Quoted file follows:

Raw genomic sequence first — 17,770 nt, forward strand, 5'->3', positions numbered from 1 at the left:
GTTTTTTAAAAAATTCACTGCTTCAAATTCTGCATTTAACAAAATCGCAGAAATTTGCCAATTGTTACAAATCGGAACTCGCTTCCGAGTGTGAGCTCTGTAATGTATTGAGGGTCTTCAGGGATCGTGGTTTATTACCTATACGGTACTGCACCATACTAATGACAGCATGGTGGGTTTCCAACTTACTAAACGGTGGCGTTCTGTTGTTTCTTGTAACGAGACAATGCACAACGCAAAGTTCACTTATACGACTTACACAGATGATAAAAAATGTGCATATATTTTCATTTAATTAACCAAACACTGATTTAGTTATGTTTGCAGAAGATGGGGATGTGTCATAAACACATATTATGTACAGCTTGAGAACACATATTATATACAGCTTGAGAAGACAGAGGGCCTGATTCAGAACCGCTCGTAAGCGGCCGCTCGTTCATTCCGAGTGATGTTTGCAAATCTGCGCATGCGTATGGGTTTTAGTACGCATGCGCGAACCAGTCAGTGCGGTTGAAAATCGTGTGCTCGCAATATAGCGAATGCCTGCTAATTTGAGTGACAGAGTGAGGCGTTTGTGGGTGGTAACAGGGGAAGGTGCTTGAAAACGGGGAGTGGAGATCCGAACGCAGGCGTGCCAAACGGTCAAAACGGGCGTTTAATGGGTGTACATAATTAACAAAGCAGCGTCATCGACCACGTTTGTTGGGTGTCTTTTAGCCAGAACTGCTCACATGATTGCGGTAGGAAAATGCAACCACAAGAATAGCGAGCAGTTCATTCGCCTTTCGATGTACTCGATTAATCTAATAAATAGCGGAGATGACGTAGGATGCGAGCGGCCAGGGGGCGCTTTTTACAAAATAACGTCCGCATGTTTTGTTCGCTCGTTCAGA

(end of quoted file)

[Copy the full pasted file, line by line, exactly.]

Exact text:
Raw genomic sequence first — 17,770 nt, forward strand, 5'->3', positions numbered from 1 at the left:
GTTTTTTAAAAAATTCACTGCTTCAAATTCTGCATTTAACAAAATCGCAGAAATTTGCCAATTGTTACAAATCGGAACTCGCTTCCGAGTGTGAGCTCTGTAATGTATTGAGGGTCTTCAGGGATCGTGGTTTATTACCTATACGGTACTGCACCATACTAATGACAGCATGGTGGGTTTCCAACTTACTAAACGGTGGCGTTCTGTTGTTTCTTGTAACGAGACAATGCACAACGCAAAGTTCACTTATACGACTTACACAGATGATAAAAAATGTGCATATATTTTCATTTAATTAACCAAACACTGATTTAGTTATGTTTGCAGAAGATGGGGATGTGTCATAAACACATATTATGTACAGCTTGAGAACACATATTATATACAGCTTGAGAAGACAGAGGGCCTGATTCAGAACCGCTCGTAAGCGGCCGCTCGTTCATTCCGAGTGATGTTTGCAAATCTGCGCATGCGTATGGGTTTTAGTACGCATGCGCGAACCAGTCAGTGCGGTTGAAAATCGTGTGCTCGCAATATAGCGAATGCCTGCTAATTTGAGTGACAGAGTGAGGCGTTTGTGGGTGGTAACAGGGGAAGGTGCTTGAAAACGGGGAGTGGAGATCCGAACGCAGGCGTGCCAAACGGTCAAAACGGGCGTTTAATGGGTGTACATAATTAACAAAGCAGCGTCATCGACCACGTTTGTTGGGTGTCTTTTAGCCAGAACTGCTCACATGATTGCGGTAGGAAAATGCAACCACAAGAATAGCGAGCAGTTCATTCGCCTTTCGATGTACTCGATTAATCTAATAAATAGCGGAGATGACGTAGGATGCGAGCGGCCAGGGGGCGCTTTTTACAAAATAACGTCCGCATGTTTTGTTCGCTCGTTCAGA